In these sedentary times, running can be a great way to get moving. With so much time on our hands, it’s a great opportunity to try it out and implement it into our habitual routines. Speed and long distances don’t have to define your running experience; sometimes its best to take a slow jog and just enjoy the fresh air. For all runners, both new and experienced, we’ve put together a video to get you motivated (and hopefully laughing along with us), as well as a Q&A with our wonderful Coach Floyd!
Q: When did you start running? Was it difficult for you to get started?
A: I ran my first 5K in 1998 while living in Phoenix, AZ. I was so excited that I was able to run the whole way. I look back now and chuckle about that. I seriously got into running in 2004. I joined a marathon training running group here in ATL shortly after I moved here, more of a way to meet people than the actual marathon training. It wasn’t difficult to get started because each week I would meet the other members in my group and we were all in the same boat, running the same mileage together. It was fun to make new friends and have hours to talk about anything and everything while training for our race (and some of them are still my closest friends today!)
Q: What is the most important thing to remember while running?
A: Clear your mind. They say that “running is cheaper than therapy” for a reason. It’s a great way to forget everything else, release stress, and block out everything else on your mind. The next thing is to listen to your body. When starting a new exercise program, chances are good that you may experience some muscle soreness. This is okay to work through. Actually, the best thing you can do for sore muscles if to keep them moving. However, if something doesn’t feel “right”, listen to your body, give it some rest and take some time off before hitting the road again. My last piece of advice would be to not compare yourself to others. Just do you.
Q: What advice would you give to new runners?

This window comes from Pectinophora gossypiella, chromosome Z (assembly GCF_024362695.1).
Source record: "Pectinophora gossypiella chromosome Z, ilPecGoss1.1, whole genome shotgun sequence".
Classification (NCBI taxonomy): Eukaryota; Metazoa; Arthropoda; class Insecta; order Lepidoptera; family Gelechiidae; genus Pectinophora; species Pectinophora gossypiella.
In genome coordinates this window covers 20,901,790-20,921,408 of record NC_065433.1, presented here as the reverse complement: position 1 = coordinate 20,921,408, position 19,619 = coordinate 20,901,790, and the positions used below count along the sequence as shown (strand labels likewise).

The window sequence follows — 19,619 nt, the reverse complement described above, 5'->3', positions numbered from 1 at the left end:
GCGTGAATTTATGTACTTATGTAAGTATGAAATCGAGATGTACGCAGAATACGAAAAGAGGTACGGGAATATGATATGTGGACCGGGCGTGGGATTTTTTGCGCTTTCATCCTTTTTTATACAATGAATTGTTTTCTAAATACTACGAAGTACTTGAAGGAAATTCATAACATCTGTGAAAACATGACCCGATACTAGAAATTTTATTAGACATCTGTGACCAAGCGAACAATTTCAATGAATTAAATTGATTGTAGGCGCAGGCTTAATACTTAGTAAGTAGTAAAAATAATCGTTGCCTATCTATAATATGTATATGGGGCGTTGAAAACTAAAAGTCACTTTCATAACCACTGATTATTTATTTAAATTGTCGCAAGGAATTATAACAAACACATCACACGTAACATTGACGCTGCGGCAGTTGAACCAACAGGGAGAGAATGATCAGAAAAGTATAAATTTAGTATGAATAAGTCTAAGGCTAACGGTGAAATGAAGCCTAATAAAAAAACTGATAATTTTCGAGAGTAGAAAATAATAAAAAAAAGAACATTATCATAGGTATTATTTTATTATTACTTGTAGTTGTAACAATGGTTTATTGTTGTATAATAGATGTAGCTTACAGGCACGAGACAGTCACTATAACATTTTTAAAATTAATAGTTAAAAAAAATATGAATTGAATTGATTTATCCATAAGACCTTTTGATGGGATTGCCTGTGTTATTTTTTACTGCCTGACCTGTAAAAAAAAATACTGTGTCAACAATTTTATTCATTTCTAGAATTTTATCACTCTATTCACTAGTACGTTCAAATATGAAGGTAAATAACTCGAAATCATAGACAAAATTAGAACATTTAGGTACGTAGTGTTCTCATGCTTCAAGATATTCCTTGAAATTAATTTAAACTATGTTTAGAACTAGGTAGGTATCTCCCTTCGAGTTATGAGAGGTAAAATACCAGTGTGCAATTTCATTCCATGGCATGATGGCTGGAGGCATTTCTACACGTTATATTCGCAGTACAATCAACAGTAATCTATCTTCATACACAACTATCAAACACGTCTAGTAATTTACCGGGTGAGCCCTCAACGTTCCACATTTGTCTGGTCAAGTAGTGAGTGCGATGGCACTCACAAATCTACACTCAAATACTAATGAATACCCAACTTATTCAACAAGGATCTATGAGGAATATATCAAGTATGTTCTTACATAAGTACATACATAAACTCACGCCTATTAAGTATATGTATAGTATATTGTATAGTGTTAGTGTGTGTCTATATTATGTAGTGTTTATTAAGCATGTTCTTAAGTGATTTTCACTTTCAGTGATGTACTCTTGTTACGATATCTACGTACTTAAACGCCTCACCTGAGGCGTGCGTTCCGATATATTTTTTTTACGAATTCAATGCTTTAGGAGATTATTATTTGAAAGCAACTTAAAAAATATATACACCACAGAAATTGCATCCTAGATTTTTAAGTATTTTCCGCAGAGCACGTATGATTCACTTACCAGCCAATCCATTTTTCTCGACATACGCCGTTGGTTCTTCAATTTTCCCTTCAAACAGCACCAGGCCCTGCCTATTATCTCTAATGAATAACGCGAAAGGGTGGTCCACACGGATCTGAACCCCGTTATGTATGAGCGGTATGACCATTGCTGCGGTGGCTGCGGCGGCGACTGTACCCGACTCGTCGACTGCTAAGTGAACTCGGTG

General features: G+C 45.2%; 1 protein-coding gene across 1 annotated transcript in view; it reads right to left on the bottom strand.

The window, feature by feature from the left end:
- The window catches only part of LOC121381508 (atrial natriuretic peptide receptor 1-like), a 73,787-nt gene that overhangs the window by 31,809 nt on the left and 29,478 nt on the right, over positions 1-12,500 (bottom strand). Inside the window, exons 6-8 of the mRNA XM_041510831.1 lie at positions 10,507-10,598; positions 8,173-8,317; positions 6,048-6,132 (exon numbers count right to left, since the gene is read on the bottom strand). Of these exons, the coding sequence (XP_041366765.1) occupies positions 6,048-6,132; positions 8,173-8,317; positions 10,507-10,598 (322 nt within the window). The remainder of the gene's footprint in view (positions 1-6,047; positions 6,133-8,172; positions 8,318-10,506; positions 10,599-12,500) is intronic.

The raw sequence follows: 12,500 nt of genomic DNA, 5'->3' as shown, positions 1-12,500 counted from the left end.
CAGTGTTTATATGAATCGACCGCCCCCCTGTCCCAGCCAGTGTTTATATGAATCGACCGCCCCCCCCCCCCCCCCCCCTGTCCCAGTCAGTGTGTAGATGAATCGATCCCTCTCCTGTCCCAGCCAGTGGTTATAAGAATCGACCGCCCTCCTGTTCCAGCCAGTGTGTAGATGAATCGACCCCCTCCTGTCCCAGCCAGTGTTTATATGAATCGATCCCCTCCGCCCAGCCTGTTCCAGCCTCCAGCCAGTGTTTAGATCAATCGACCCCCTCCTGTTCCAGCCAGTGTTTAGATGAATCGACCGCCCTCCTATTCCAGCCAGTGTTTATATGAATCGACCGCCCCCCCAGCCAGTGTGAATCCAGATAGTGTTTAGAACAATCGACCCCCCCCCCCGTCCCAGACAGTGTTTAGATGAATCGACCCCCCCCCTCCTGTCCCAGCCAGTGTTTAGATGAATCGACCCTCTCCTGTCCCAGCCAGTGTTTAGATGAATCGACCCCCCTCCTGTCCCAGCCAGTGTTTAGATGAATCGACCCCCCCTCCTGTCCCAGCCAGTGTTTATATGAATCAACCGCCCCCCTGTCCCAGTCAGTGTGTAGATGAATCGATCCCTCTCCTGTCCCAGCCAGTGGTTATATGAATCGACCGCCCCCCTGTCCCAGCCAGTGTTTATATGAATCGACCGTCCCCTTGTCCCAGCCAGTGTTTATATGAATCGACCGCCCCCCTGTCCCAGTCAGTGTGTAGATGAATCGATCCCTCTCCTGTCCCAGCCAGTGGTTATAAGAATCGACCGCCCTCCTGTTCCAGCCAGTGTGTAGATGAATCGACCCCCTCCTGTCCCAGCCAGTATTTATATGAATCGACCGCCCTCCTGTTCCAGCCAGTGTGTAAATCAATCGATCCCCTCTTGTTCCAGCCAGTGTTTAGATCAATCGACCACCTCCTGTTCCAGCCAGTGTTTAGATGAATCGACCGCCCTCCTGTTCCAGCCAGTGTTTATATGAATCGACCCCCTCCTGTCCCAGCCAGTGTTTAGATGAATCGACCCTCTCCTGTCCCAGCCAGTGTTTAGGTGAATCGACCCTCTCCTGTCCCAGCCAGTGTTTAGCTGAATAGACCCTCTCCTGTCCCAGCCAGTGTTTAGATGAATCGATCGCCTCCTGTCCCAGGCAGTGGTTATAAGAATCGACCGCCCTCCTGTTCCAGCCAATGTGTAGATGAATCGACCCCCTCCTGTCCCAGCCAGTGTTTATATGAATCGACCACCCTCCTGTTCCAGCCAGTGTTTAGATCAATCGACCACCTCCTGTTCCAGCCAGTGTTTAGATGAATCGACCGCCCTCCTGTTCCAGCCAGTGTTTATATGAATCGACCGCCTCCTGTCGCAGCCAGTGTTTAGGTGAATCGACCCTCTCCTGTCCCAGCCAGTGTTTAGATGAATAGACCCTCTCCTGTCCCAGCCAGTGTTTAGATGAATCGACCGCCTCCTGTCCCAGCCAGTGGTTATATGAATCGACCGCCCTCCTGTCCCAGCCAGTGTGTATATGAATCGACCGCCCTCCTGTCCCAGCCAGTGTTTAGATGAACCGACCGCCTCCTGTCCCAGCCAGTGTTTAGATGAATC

A: Don’t overdo it! If you push too hard and try to go too fast, you’re going to hate running because running fast is hard! No one likes the feeling of running hard, loss of breath, legs tired, etc (this type of training is more advanced and comes later). Run at a nice easy pace. When you get tired, walk a little bit, then start to run again. I like to do intervals on a timer, but you can just go on how you feel at first. The important thing is that you’re out there doing it.
Set reasonable goals. Don’t go out on day one telling yourself that you’re going to run 5 miles. Start with a mile or a set time.
If you want to improve your running, you need to start running again after a walk break before you really want to (before you’re fully rested), but if you’re just starting out, just enjoy being outside, marvel in nature and just be amazed at what our bodies can do for us.
Q: What is the best experience you have ever had at a race, the Disney Half Marathon, or AGS Varsity XC?
A: Personally, my best experience as a runner was when I qualified for the Boston Marathon for the first time. I never thought that I would ever qualify and I honestly didn’t even realize that I did until later that afternoon. The Boston Marathon is the highest level that a recreational runner like me can aspire for. I have now qualified 6 times and run it 5 times. One of the best marathon experiences I had was when I ran the Big Sur marathon. This race was almost entirely up the coast of CA and was beautiful every step of the way. I was at mile 16 before I even realized it because I was mesmerized by the scenery! Of course, I always have a great time running the Disney marathon. I think I’ve run that one about 14 times now. I love me some Disney! 🙂
I love that more and more AGS students want to run the Disney half marathon. Because it’s a trip that we take every year, I’m not sure that people realize how big of a deal it is to run a half marathon – let alone in high school! I will be taking 15 runners next January! What makes me so proud of the participants is that most of the training is done on their own, so they have to be disciplined to get in their training. It doesn’t take much to walk a half marathon, but when you do your best and you know deep down that you trained for this event, crossing the finish line after covering 13.1 miles brings such a sense of accomplishment.
My favorite experience when coaching AGS XC is seeing the excitement on our runners’ faces when they realized that they just gave everything they had in them out on the course. There are times when they would finish a race, reflect, and know in their hearts that they could have run faster. But there’s nothing like knowing that you left everything out on the course. That makes a coach proud.
During this period of social distancing, Coach Floyd has all of her conditioning students download the Strava App to keep each other motivated and see each other’s running progress. All of you can download it, too! Challenge your friends, share photos and videos from your workout, and keep moving! Download it here.